To give you a flavor of how that treatment might feel in a slightly different context, have this video:
* I recently read about the Finnish rape law and how it has changed over the years. The best way for the original law to make sense is, ironically, to imagine that it was written by some guy who was really worried about false rape accusations, and who therefore decided that the best way to avoid those was to make the law so demanding for the rape victim that very few actual rapes would pass the legal muster. The victim had to prove that she had screamed for help, her body had to show severe signs of physical violence etc.
Over time the law was amended, but it still doesn't look unbiased to me.
For example, ameliorating factors can include the defendant having a full-time job or not having been caught for rape before (the "first time" argument), and though the more recent versions of the law no longer give quite so many outs for rapists, the legal definition of rape itself is narrower than the one in the US:
The Finnish law distinguishes between four forms of sexual violence: sexual exploitation, forced intercourse, rape and aggravated rape.
Forced intercourse, for example, is not viewed as rape, despite the fact that it includes removing the victim's clothing and holding her or him down (or pushing or tripping the victim!). As long as the court decides that "legitimate" violence or threat of "legitimate" violence was not used, one is not raped but forced into intercourse. According to one source, the sentences for forced intercourse tend not to result in incarceration at all but to probation.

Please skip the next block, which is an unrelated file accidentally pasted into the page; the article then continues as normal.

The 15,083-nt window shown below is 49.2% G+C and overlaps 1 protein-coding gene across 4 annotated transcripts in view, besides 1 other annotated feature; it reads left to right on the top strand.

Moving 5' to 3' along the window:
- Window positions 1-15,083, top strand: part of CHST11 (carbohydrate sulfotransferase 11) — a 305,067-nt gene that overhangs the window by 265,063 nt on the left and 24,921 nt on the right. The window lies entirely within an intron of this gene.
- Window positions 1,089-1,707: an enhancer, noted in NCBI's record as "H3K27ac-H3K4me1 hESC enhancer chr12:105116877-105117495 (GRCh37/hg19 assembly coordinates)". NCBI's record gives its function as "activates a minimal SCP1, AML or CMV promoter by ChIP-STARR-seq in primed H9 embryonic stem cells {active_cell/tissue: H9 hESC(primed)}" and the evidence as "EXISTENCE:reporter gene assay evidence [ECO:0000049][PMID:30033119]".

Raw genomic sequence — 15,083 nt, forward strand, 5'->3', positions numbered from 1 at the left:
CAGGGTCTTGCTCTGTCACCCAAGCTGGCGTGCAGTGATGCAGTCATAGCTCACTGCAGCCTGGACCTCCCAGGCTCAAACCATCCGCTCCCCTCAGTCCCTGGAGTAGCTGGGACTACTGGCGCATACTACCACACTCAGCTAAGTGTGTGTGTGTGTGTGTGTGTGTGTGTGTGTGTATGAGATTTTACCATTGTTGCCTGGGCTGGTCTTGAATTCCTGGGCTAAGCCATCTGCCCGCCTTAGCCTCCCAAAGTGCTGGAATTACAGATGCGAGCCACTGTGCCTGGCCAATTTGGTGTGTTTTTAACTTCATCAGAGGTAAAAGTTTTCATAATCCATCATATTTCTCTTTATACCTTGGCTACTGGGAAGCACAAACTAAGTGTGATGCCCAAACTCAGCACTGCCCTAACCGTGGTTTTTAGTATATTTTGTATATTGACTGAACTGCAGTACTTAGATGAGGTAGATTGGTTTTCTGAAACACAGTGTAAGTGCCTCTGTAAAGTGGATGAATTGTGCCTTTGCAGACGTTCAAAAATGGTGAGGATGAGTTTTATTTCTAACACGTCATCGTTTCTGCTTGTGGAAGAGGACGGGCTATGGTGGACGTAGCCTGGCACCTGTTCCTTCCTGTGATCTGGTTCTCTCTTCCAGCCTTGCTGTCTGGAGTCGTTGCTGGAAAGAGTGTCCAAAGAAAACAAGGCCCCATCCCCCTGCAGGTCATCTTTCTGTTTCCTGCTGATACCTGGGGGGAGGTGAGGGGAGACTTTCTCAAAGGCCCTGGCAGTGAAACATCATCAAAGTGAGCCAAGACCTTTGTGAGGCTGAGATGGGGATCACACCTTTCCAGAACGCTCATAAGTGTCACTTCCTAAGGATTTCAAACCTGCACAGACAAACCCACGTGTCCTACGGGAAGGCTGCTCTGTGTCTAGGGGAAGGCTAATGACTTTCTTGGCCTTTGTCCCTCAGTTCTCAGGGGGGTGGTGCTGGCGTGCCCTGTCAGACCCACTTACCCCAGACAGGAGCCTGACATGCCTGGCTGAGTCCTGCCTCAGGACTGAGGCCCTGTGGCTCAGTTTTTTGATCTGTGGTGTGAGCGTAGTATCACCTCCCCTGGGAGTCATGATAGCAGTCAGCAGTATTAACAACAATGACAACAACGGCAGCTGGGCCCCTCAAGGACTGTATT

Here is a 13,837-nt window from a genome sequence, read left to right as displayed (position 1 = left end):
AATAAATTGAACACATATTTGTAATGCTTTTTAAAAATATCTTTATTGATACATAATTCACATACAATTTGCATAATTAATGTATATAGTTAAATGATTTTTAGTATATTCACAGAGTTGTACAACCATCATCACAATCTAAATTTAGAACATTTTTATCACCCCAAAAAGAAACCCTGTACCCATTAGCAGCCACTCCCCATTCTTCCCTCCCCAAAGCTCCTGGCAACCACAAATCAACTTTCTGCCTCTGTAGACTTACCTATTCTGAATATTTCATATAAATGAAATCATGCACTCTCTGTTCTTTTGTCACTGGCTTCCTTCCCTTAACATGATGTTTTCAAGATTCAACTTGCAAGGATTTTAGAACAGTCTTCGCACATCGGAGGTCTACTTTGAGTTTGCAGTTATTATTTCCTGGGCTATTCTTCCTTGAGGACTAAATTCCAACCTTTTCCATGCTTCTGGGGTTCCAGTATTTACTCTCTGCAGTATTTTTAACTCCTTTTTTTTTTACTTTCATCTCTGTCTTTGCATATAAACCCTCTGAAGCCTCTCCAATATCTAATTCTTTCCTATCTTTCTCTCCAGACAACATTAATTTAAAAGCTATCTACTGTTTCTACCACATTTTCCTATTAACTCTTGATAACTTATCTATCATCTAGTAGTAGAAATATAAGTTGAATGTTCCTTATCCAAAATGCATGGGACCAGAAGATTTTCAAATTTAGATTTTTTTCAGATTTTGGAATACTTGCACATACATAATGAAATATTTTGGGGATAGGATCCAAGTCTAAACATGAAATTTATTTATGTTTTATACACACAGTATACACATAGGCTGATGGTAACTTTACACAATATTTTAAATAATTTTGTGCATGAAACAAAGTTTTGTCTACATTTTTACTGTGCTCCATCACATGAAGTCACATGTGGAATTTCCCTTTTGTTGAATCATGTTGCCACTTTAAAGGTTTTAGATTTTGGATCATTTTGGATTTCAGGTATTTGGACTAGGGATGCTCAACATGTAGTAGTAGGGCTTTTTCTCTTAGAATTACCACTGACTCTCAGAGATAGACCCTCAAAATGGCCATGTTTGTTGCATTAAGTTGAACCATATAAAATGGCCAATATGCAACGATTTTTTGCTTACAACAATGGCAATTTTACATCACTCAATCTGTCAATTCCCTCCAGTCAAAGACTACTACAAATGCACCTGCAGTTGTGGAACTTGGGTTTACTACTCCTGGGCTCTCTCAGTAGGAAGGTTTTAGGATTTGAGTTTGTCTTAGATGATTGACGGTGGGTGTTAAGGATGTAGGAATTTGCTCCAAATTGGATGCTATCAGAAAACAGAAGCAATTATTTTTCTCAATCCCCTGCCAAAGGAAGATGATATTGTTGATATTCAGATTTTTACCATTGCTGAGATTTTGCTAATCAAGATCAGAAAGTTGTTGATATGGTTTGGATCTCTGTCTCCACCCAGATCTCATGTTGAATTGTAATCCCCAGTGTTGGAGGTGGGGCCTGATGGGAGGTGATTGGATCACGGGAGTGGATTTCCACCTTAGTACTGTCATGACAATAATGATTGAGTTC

Keep that in mind when I tell you that in 2012, 60% of sentenced rapists got prison sentences of varying length (with an average sentence of 27.1 months for rape and 49.2 months for aggravated rape). The remaining 40% were given conditional sentences. Those figures do not include people sentenced for forcing intercourse or for sexual exploitation.
** Here is my rough translation of the relevant parts of the linked article:
The lower court has sentenced 22-year old Juusuf Muhamed Abbudin to three years in prison for aggravated sexual exploitation of a child. He had arrived in Finland as a refugee, had met the girl in social media (Instagram) and had had intercourse with her several times.
Prosecutor Leena Koivuniemi had asked the defendant to be also sentenced for aggravated rape, but the court ended up rejecting that argument, because it was not possible to prove that the intercourse had taken place against the child's wishes.The man was sentenced for sexual exploitation, defined as a situation where the perpetrator exploits the victim's unconsciousness, illness or her or his general inability to resist due to specific vulnerabilities. He was not sentenced for rape, despite the fact that the sentence for rape would have become aggravated rape if the victim is a minor. It's possible that the prosecution did a poor job in this particular case. But there are other explanations, having to do with crappy laws and, perhaps, with cultural concerns.
*** It's possible that the motivation of the judge in this case had to do with protecting the scion of a wealthy family. But everyone in this particular case seems to come from the upper social classes.